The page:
WELL, THAT HAPPENED: Founding Fathers Rap

By on October 27, 2015

Actors of color crush it summoning the spirits of ‘old, dead white men.’

‘Hamilton’ might just be the coolest American history lesson to date.

‘Hamilton’ might just be the coolest American history lesson to date.

Jackson, WY – “How does a bastard, orphan, son of a whore

And a Scotsman, dropped in the middle of a forgotten spot

In the Caribbean, by Providence impoverished, to squalor

Grow up to be a hero and a scholar.”

When I visited New York City back in April, there were plenty of things that I missed out on (seeing Mr. Big, weirdly enough, was not one of them). The biggest regret I have is not seeing “Hamilton” off-Broadway. I certainly saw some great shows during that visit, but people couldn’t stop raving about “Hamilton” and how difficult it was to score tickets. I knew it was a hip-hop musical about Alexander Hamilton (the good-lookin’ guy on the $10 bill), but I hadn’t thought much about it since.

Fast forward to last week when I uncovered a Vulture article where Talib Kweli was analyzing “Hamilton,” and commenting on how badass the musical was. Cue me jumping on Spotify and listening to the entire 2.5-hour-long, 46-song cast recording in one sitting. I will admit that I’m not very well versed on musicals; I know a handful and have been in a few more, but, up until recently, the name Lin-Manuel Miranda meant nothing to me.

Miranda, the brains behind the musical and the star of the show, picked up a copy of Ron Chernow’s biography “Hamilton” and was initially certain that someone had already written a musical about the nation’s first Secretary of the Treasury. Upon finding out that he was headed into uncharted territory, he began working on what he initially called “The Hamilton Mixtape.” A Tony-Award-winner for the musical “In The Heights,” Miranda went full-speed ahead, completed the script, pulled together a cast and premiered “Hamilton” in February. The musical sold out repeatedly and was eventually transferred to Broadway in July, where it continues to sell out.

Even though I know I’m not going to be able to see “Hamilton” on stage anytime soon, I’ve been utterly obsessed with the music, to the point of rapping complete songs loudly while driving.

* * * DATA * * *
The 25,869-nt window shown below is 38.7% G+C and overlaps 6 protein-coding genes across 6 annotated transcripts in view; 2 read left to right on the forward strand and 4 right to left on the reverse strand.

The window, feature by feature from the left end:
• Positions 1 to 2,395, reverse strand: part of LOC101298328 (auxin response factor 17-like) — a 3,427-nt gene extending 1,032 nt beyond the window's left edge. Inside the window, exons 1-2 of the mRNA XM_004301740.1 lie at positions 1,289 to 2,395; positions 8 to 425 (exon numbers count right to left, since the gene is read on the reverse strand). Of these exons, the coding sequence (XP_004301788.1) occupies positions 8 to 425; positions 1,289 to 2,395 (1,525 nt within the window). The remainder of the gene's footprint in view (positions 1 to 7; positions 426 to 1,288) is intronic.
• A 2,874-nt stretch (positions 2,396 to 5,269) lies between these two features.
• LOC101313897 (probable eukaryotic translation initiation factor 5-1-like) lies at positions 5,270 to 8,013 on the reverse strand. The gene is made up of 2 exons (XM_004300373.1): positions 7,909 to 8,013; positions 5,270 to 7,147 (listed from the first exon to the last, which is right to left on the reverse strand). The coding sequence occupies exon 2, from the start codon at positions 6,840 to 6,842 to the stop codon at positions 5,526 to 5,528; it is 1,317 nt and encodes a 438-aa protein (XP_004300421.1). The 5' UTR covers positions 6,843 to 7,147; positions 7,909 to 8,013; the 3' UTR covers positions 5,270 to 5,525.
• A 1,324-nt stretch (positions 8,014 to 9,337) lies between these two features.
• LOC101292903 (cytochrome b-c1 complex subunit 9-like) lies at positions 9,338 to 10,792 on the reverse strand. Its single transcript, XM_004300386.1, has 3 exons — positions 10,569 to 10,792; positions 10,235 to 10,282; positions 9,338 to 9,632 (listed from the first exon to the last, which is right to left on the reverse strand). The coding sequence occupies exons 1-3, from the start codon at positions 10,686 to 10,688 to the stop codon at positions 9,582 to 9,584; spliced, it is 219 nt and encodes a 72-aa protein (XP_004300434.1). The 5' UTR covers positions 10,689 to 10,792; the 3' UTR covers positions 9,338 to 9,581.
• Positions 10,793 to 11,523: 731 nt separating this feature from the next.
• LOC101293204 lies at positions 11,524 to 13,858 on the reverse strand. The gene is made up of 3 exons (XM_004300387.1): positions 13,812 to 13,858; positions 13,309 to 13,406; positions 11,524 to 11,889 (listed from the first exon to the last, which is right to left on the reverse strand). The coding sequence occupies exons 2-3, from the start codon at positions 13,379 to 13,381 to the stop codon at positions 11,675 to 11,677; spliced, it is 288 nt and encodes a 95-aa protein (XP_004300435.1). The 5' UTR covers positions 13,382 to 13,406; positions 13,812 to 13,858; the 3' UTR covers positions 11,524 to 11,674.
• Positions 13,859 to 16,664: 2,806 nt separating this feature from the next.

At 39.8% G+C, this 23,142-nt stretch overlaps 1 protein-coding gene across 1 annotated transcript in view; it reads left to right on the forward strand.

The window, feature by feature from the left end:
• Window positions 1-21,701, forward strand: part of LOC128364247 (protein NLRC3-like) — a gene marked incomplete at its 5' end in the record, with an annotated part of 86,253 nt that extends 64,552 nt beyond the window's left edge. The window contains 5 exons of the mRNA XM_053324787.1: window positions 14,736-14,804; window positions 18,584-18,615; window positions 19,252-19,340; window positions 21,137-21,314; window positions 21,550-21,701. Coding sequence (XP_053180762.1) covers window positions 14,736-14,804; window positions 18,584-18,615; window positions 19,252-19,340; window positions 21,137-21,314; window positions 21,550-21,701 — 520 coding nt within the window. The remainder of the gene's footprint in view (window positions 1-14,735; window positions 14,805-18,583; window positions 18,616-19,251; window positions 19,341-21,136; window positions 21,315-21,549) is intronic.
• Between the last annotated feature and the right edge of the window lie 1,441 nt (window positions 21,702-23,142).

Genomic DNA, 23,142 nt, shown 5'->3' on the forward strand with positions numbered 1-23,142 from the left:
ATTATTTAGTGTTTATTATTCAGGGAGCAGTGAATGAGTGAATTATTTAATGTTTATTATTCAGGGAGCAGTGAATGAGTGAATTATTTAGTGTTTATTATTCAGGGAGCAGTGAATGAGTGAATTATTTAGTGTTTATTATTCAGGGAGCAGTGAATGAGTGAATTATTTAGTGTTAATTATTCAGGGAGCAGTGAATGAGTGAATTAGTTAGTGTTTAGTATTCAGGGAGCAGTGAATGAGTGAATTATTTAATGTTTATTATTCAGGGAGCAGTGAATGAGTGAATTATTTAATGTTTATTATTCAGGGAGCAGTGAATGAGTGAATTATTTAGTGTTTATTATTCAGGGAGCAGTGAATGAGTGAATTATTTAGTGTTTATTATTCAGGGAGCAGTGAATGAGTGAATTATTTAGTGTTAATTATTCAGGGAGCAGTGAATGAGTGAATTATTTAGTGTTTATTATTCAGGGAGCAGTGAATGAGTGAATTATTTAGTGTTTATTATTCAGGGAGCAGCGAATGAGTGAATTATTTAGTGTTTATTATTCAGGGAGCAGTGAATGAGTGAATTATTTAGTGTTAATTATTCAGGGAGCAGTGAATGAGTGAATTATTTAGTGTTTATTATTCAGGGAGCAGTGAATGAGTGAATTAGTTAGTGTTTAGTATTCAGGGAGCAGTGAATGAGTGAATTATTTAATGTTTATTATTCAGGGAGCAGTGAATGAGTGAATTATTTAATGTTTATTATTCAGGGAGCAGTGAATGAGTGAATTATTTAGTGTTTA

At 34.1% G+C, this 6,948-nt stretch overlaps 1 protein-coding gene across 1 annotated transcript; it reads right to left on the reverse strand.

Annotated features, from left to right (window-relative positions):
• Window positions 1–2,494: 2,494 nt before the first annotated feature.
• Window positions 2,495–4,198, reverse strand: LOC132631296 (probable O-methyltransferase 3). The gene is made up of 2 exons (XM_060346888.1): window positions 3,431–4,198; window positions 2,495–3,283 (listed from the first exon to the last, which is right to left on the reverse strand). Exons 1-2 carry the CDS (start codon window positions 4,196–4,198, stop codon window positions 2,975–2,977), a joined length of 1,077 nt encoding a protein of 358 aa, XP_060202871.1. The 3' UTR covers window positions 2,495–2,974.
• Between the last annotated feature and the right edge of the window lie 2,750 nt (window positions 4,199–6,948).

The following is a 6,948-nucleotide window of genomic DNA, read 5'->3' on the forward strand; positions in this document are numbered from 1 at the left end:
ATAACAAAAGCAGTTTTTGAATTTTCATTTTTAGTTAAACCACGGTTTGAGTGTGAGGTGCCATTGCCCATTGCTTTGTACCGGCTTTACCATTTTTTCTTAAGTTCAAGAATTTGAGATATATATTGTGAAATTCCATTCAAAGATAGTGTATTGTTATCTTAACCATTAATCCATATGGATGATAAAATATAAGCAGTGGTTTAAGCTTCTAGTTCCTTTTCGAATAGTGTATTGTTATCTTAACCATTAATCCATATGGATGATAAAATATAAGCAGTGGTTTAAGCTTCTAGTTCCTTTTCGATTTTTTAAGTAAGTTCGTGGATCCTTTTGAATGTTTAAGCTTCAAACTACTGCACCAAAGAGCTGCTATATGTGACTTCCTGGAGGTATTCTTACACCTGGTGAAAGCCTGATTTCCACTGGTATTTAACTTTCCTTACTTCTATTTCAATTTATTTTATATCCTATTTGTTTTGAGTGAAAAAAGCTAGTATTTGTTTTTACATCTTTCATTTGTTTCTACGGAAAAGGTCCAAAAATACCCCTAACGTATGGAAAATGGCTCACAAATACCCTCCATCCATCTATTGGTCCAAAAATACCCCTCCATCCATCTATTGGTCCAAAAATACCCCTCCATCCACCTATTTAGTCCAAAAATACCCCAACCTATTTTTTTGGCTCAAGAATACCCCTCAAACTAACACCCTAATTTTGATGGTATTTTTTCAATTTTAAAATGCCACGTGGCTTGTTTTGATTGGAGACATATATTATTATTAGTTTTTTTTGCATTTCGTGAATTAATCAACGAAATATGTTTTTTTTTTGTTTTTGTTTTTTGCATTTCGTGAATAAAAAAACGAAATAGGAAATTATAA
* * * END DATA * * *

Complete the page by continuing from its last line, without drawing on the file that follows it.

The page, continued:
Beginning in 1776 and ending with Alexander Hamilton’s death at the hands of his friend-turned-rival Aaron Burr in 1804, “Hamilton” highlights the heroes and battles of the American Revolution with such precision and intelligence that it feels like the coolest history lesson ever. Not only is the music addictive and catchy, but also listening to the aptitude of the lyrics can be mind blowing.

During “Cabinet Battle No. 1,” a rap-battle between Thomas Jefferson and Alexander Hamilton, Hamilton raps:

“Thomas Jefferson, always hesitant

With the President, reticent,

There isn’t a plan he doesn’t jettison.

Madison, you’re mad as a hatter son,

Take your medicine.

Damn you’re in worse shape than the

National debt is in,

Sitting there useless as two shits.

Hey, turn around, bend over,

I’ll show you where my shoe fits.”

Blending hip-hop, R&B, rap and even cleverly sprinkling in some British Pop, “Hamilton” debuted at No. 12 on the Billboard 200 Albums chart, the first cast recording to do so since 1963. I can’t recommend listening to the album enough. If you’re adverse to most cast recordings, this is one that will bust you open. If you only listen to a few songs, “Satisfied,” “My Shot” and “Right Hand Man” are some of the most impressive as far as utilizing the full cast and establishing a unique sound.

The cast, as you’ll hear on the recording, is very multicultural and black actors play characters like Thomas Jefferson and George Washington. Lin-Manuel Miranda himself is of Puerto Rican decent. “We’re telling the story of old, dead white men, but we’re using actors of color, and that makes the story more immediate and more accessible to a contemporary audience,” he said.

Familiarize yourself with this incredible musical before it wins more Tonys than Betsy Ross could sew stripes on the flag. PJH

About Andrew Munz

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